Tag Archives: "Gen-Y"

Avoiding the 2-Year Turnaround

“As Baby Boomers retire, this is the work force… It’s like consumer models; you have to be able to change with the tide of what’s in the marketplace today. You have to find ways to entice those individuals to come work for you and find ways to keep them happy and productive and wanting to stay and retain in your business,” Jeff Taylor of Esurance said.

It’s becoming more obvious that in order for corporations to keep the attention of millennial workers, they must work to understand that the requirements for this progressive-minded generation are simply changing and necessitate accommodation—or else, they’ll find somewhere that will.

As noted in my first post, “many of our studies show that millennials leave their corporations at the two year mark. In comparison, Gen X stays about five years and Baby Boomers stay about seven years at a company before leaving.”

So, how do employers avoid the two-year turnaround? How do we accommodate the millennials? According to Mr. Taylor, it seems as if the key to strengthening this generation’s loyalty is to entice and retain—to meet new and changing needs. So, what are some of the needs of Gen Y to consider when developing your corporate policies?

  • GenY workers need to feel relevant, important and accomplished.
  • Millennials thrive among adversity, acceptance and freedom to be who you are and be respected for it.
  • This group desires passion for their position and purpose for their work.
  • This generation grew up in the age of modernization and thrive with constant innovation and technology.
  • We like attention and require consistent shaping and guidance.
  • Pats on the back. Millennials value being recognized and appreciated.
  • GenY wants to feel excited and inspired, surrounded by flexibility and change.

An Entrepreneur.com blog also gives a good list on what motivates this generation in the workplace—like relationships, collaboration, engagement and communication—all very much emotion-based needs.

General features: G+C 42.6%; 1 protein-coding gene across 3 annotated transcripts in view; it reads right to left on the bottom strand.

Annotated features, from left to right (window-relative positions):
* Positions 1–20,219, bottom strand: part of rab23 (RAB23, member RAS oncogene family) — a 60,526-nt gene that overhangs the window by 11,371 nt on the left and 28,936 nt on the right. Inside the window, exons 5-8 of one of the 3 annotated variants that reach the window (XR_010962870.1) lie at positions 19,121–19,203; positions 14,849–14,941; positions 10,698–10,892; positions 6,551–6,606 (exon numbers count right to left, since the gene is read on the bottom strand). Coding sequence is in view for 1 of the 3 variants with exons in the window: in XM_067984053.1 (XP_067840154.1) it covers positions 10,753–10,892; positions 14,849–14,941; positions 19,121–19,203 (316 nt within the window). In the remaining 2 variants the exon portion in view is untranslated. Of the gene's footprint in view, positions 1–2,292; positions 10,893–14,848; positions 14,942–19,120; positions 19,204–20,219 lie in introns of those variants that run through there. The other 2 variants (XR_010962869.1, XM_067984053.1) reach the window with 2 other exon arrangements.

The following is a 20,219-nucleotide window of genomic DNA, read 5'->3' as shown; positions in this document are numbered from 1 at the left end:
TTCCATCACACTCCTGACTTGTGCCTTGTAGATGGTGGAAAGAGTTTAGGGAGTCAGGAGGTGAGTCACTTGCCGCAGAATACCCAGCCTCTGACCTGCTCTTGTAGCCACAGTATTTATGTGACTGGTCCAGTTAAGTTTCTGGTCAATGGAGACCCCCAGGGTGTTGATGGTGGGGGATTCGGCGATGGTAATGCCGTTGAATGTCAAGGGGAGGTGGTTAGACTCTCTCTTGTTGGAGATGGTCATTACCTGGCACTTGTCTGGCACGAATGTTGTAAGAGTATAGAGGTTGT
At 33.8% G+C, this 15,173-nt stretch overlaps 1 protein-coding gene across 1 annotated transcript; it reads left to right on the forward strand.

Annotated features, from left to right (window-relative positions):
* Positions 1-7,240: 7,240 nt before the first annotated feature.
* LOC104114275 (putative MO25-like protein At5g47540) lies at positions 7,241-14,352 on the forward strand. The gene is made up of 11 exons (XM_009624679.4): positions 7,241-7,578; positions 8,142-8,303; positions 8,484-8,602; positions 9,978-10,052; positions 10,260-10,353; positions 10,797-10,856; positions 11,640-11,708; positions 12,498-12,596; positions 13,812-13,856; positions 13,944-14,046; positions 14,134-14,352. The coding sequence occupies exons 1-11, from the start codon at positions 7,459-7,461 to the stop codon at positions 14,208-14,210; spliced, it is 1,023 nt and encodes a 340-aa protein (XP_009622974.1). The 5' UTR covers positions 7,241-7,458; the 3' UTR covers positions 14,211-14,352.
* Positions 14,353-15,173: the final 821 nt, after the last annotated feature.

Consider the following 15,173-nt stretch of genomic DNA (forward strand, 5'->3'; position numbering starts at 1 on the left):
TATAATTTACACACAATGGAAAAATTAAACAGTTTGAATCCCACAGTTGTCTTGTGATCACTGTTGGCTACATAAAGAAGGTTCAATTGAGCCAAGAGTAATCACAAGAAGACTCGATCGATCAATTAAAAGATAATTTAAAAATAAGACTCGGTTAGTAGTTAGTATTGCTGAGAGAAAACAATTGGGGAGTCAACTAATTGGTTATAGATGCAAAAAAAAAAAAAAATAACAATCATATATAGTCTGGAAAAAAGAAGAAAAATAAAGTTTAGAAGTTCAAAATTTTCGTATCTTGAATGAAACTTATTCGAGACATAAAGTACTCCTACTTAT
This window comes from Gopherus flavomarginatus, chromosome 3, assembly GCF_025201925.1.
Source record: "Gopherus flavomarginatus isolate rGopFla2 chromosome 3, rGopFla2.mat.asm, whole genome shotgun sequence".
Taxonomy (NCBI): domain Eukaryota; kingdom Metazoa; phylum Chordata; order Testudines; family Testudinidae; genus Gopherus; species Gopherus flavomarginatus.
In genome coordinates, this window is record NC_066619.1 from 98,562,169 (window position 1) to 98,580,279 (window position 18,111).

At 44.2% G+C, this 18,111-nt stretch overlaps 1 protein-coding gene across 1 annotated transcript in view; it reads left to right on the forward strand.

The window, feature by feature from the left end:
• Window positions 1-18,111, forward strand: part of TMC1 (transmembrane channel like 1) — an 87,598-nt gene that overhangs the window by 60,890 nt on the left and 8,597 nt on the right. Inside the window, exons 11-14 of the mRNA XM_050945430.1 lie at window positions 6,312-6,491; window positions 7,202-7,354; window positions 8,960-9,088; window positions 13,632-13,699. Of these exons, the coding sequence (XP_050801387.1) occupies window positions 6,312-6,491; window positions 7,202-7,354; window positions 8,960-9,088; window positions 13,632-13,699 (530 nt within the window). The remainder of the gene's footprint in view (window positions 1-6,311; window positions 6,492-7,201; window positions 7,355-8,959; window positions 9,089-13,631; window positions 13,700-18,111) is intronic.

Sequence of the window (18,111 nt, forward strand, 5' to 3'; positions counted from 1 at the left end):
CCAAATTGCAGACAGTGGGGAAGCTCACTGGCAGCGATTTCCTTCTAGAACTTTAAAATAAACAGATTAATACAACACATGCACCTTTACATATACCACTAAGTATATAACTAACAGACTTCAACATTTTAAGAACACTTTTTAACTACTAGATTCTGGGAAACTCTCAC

- This post written by Carrie Bowe, an Intern at Millennial Branding

The Gen Y Vote Study for the 2012 Presidential Elections

Millennial Branding and Internships.com Release Study on the Gen Y Vote 

15% more are voting in this election over 2008 and 58% will follow the election on social networks

Boston, MA – October 4, 2012 – Millennial Branding, a Gen Y research and consulting firm and Internships.com, the world’s largest internship marketplace, today announced a new study called “The Gen Y Vote.” The study shows how young people (age 18 to 29) will be voting in the 2012 presidential election, what issues they care most about, who influences their vote and more. This online survey of 2,236 Gen Y’s was conducted on September 14th.

More Gen Y will be coming out to vote in this year’s election compared to 2008. They will be voting for Obama, are more associated with the Democratic party and their parents have had the most influence on their vote. The issue that they care most about is the economy and after TV, social networks is where they will be following the election.

Additional highlights from the report include:

1. 75% will be voting in this election compared to only 60% that voted in 2008. Of those who will be voting this year, 64% intend to vote for Obama and only 22% for Romney. Out of those polled, 44% associated with the Democratic party, while 27% were Independents and only 17% associated with the Republican party. 54% are either considering or very interested in volunteering with a local campaign.